The Effects of Tootling Combined with Public Posting in High School Classrooms

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A traditional tootling procedure was implemented along with a public posting component to determine the effects on academically engaged, disruptive, and passive off-task behaviors in four general education high school classrooms. Students in the traditional tootling phase were instructed to report on their peers’ positive, prosocial behaviors. At the end of the class period, the teacher read through the tootles and added the total toward the group goal. When the class achieved their goal, they were rewarded, and the goal was reset. During the tooting with public posting phase, the teacher or primary researcher posted the tootles on a designated bulletin board. The results indicated that increases in academically engaged behaviors were maintained in both phases, whereas disruptive and passive off-task behaviors decreased. The differences between phases were minimal, suggesting little additive effect. Social validity measures indicated that intervention was acceptable in terms of effectiveness and utility. This study suggests the benefits of implementing tootling in a high school setting, demonstrating increases in classwide academically engaged behaviors.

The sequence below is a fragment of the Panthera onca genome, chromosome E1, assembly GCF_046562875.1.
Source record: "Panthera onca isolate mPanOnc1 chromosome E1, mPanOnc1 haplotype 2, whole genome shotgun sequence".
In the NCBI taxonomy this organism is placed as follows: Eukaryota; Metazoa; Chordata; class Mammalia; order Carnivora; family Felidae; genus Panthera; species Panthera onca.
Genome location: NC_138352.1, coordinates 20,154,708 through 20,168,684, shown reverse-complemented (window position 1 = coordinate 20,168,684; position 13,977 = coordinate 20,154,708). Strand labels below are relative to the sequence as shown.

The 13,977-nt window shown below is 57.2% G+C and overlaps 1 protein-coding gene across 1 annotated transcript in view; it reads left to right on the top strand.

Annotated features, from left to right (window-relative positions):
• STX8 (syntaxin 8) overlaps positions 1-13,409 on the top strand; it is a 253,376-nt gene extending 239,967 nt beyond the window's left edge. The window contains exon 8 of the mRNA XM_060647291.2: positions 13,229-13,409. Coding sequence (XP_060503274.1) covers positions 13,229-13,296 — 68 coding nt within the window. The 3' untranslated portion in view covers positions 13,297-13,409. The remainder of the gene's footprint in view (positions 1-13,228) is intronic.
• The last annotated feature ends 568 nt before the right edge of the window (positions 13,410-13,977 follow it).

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Journal of Behavioral Education

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